Killers in the Brain: Essays in Science and Technology from the Royal InstitutionBMJ 2000; 321 doi: https://doi.org/10.1136/bmj.321.7267.1027/a (Published 21 October 2000) Cite this as: BMJ 2000;321:1027
Ed Peter Day
Oxford University Press, £18.99, pp 184
ISBN 0 19 850540 x
Killers in the Brain is a guiltless reminder of our venerable scientific lineage and of our reneged responsibilities. The book comprises a compilation of selected Friday evening discourses at the Royal Institution. In eight scholarly monographs we learn about Faraday's brilliance, allergies associated with civilisation, inflammation in the brain, the scientific basis of “Murphy's law,” and the physiology of the trained human voice. The rest deal with the age old question of human uniqueness, entitlement, and responsibility.
A recurring theme is that global stewardship is essential for survival and preservation of our earth. This wobbly rock—barely sheathed in vital gases and bathed in nourishing slosh—may be the only optimal medium for life as we know it. Our profligate ways, natural fluctuations such as El Niño, and evolutionary quirks are threats to our tenuous good times. Then there are wayward interleukins and irreverent immunoglobulins ready to pounce. Being human is a lot of fun, but complacency can be lethal. These are the kinds of thoughts this book evokes.
Today's scabbed clinicians will enjoy this intellectual excursion away from their obsessions with reimbursement and rule making. There are no macabre massacres in the brain as the title may suggest; there are, however, “Hippopotamuses in Trafalgar Square,” in the El Niño chapter. The styles vary among the authors. For the selective reader, I recommend the easy but comprehensive review of El Niño and the debate on God and cosmology. The vocabulary of the Cambrian explosion is demanding. The algebra of Murphy's law may intimidate simpler minds like mine. The biological flavour of the essays on voice, allergy, and brain inflammation will be easy and familiar to medical readers. The opening essay is in awe of the span of Faraday's intellect, leaving you yearning for more glimpses of his whole personality. It reminds me of Franklin, a kindred spirit from 100 years before.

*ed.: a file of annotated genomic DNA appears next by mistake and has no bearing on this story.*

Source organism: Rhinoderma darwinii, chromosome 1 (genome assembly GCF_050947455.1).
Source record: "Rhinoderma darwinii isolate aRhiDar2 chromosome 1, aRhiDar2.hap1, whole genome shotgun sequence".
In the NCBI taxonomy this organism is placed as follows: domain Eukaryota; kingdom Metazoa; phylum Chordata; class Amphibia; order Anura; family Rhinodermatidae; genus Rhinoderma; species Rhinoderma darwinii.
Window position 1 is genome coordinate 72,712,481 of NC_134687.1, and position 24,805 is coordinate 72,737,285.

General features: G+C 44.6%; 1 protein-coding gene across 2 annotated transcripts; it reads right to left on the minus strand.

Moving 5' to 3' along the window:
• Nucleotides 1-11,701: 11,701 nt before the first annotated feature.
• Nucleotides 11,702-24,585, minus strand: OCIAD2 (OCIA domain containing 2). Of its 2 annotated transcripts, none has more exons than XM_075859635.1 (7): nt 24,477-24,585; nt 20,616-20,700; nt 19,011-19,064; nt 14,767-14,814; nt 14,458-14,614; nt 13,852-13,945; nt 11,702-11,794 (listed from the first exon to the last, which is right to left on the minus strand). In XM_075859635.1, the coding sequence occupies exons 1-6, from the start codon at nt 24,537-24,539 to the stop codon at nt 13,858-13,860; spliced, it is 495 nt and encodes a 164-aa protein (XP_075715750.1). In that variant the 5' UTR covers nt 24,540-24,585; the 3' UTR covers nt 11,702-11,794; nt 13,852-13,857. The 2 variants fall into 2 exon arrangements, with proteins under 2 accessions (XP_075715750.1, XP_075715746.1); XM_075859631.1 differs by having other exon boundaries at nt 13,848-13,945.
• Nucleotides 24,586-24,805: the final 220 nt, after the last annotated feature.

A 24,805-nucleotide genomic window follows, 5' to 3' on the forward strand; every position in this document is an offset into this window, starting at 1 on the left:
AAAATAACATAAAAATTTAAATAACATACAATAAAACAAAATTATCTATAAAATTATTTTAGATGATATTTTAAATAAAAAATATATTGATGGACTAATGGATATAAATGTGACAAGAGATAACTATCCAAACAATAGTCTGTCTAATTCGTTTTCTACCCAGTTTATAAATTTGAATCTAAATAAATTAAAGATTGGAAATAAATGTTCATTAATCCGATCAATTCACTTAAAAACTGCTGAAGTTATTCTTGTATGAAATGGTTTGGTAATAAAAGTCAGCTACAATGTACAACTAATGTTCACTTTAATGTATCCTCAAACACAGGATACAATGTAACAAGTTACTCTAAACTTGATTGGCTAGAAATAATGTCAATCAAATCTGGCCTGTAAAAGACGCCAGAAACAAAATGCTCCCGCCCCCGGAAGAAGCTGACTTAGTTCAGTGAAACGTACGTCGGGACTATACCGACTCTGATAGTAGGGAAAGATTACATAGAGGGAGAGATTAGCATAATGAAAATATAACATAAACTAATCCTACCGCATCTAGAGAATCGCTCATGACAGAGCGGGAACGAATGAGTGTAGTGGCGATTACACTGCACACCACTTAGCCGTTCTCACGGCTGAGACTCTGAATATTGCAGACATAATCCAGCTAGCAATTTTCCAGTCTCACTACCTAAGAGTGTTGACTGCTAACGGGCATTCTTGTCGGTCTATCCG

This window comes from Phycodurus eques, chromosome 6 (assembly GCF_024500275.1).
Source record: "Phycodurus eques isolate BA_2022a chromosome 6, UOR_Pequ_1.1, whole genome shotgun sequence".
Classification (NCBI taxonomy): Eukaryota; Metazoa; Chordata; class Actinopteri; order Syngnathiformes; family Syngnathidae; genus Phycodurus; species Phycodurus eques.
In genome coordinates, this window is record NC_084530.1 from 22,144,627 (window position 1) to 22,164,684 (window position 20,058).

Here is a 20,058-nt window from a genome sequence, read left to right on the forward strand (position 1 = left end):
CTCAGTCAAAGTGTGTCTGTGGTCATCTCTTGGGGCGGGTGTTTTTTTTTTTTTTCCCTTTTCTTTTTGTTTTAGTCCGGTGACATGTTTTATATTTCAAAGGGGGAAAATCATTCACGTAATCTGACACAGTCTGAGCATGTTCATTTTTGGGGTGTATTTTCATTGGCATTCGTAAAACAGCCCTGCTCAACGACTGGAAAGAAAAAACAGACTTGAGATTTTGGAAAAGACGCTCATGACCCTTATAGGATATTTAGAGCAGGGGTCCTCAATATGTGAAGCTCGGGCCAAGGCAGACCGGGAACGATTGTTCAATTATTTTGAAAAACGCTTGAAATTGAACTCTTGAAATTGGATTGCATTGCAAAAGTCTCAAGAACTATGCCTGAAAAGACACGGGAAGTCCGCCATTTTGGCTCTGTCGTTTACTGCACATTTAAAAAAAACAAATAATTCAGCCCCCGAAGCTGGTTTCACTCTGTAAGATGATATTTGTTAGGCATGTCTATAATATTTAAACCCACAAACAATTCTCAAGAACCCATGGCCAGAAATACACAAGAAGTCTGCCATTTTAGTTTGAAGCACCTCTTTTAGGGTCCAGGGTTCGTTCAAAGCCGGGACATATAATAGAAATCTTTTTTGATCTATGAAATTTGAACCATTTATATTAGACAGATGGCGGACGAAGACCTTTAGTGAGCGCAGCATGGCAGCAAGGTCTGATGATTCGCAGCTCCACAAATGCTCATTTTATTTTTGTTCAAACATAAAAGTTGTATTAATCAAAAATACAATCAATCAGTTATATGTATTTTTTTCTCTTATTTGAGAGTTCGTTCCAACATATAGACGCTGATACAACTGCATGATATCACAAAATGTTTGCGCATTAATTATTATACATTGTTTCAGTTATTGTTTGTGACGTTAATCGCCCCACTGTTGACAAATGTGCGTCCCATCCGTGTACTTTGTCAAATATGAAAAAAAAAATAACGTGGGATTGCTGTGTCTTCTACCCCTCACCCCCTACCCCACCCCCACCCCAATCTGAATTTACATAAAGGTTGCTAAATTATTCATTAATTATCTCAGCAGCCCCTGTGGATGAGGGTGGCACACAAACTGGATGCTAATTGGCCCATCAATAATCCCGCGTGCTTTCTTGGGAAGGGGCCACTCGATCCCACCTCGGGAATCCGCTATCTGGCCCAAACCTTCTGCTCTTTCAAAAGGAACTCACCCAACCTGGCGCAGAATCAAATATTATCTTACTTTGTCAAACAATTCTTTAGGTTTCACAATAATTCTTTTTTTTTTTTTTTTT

In contemporary health care, process and detail use up the time we could be spending on scientific curiosity. Our daily lives are flooded by numbing procedural details, but a few days with this book will rekindle the sense of wonder that drew us into science and medicine.